Hendersonville – State and local political candidates spoke about their platforms during a voter registration event in Hendersonville. Debbie Roundtree, a candidate for the Henderson County Commission – District 2, hosted the event at St. Paul Tabernacle AME Zion Church in Hendersonville. The Wednesday, October 7th event was attended by representatives from approximately 15 Black churches in Henderson and Transylvania counties.
A fourth-generation Hendersonville native, Roundtree is the second vice president of the Henderson County NAACP Chapter 5477, a member of the Hendersonville Tree Board, and founder of Back to School Fest Inc., an annual event to support Hendersonville children with school supplies.
In addition to Roundtree, Democrat Josh Remillard, NC House District 117 candidate; and Democrat Moe Davis, NC Congressional 11th District candidate attended and spoke. Each candidate was given 10 minutes to speak. The event was titled, “The Main Event: The Importance of Voting and Voter’s Registration and Candidate Talk.”
The congressional hopefuls spoke on topics at the top of voter’s minds anticipating the November election, focusing on COVID-19 and police relations.
Voter Tony Strickland asked the candidates how they plan to ensure that small businesses get financial assistance to keep afloat. Strickland expressed disdain that the majority of relief funds in the past months have gone to larger businesses that may need the money less than mom-and-pop establishments. Davis discussed his support of the federal HEROES Act (Health and Economic Recovery Omnibus Emergency Solutions Act), a stimulation package designed to aid small businesses and families.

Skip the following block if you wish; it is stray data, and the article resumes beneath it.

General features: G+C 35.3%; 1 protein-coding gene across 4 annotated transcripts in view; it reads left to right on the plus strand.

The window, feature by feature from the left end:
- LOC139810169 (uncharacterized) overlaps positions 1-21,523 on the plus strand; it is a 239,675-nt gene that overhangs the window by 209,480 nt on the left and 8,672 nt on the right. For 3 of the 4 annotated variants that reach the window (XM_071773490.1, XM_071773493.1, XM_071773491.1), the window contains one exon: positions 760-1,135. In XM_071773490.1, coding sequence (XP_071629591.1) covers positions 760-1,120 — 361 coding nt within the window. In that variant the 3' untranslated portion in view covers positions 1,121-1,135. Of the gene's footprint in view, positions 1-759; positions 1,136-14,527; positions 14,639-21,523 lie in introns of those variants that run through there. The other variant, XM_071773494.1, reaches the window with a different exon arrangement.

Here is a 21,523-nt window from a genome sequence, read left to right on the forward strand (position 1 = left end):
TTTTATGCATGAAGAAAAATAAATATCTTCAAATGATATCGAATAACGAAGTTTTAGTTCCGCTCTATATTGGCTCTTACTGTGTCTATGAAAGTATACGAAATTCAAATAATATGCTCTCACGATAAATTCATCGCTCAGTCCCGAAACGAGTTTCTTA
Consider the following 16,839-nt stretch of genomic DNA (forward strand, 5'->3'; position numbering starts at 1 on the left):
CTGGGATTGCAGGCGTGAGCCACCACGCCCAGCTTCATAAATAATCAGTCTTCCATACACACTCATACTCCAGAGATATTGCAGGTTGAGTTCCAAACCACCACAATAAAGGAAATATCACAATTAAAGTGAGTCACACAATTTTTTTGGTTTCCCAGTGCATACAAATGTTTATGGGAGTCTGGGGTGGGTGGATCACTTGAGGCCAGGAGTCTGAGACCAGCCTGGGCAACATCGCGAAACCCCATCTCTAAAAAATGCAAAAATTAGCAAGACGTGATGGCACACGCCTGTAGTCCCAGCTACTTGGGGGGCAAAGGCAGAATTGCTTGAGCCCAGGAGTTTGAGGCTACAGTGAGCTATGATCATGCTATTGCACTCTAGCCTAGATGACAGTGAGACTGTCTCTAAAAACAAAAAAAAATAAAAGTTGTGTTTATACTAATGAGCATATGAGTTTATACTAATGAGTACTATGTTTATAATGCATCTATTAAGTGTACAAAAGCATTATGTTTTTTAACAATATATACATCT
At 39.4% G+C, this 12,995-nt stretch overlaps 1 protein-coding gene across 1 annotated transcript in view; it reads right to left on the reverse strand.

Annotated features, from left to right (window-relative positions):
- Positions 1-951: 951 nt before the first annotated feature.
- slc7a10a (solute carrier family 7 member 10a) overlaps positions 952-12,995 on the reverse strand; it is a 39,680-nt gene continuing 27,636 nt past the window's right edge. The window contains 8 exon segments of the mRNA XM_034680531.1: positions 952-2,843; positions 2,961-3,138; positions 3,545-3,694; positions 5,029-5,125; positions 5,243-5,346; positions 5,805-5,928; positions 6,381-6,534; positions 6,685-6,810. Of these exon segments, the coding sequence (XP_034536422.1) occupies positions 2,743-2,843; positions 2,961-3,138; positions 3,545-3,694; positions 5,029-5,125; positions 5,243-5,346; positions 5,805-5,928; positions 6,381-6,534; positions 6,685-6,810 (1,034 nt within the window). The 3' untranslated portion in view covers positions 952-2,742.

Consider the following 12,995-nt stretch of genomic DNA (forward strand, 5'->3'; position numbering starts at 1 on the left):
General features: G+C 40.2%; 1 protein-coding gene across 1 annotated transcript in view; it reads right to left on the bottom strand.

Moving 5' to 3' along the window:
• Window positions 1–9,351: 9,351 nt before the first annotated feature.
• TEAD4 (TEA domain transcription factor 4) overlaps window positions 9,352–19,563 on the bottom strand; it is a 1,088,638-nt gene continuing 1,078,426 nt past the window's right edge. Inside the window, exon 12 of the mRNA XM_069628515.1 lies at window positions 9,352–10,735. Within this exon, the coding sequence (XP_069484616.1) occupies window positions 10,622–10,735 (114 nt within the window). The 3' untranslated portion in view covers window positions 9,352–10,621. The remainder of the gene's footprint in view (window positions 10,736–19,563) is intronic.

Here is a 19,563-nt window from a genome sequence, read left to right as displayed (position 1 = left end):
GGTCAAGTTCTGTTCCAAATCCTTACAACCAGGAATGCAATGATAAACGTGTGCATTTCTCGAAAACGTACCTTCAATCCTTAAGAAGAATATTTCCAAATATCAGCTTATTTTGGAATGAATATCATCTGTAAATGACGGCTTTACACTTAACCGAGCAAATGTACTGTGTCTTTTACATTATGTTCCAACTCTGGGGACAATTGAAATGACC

Davis and Remillard emphasized that COVID-19 is more than a health pandemic; it is a pandemic on small businesses, and therefore additional attention and assistance are needed to help small businesses stay afloat. The candidates hope to bring more jobs to Western North Carolina if elected.
The conversation then transitioned to a discussion on police relations. Again, voter Strickland spoke about his experience being unjustly incarcerated. He is against the “defund the police” movement, and said that the majority of police are good, there are just “rat turds” within the police force that need to be rooted out. Communities need the police, stressed Strickland, because there will be no one else for people to call when they need help. He suggested more training and community relations.
Davis and Remillard echoed Strickland’s sentiments, calling for police reform through an increase in training, community relations, and the need for change in how the force responds to certain matters.
For instance, calls regarding mental health issues should be handled by members of the force who are specifically tasked with those types of calls/matters, vocalized by Remillard and later restated by Davis. Davis said that it would be more effective to have police officers respond to calls specifically related to crime, rather than other issues better handled by specifically trained responders.
Davis also stated that the ‘Defund the Police’ movement was a “mistake.” He reflected that defunding precincts is the wrong way to incite positive change and has been a detriment to police reform.
Remillard also spoke about de-escalation training as a former bouncer. He stated that all officers need to be better trained in de-escalation techniques to resolve issues calmly and effectively to prevent the need for deadly force.
Attendee Mary Rather concluded the discussion by encouraging voter turnout and giving instructions on how to motivate others to vote. For more information anticipating Election Day, go to https://www.hendersoncountync.gov/elections (Henderson County) and https://www.buncombecounty.org/governing/depts/election/default.aspx (Buncombe County).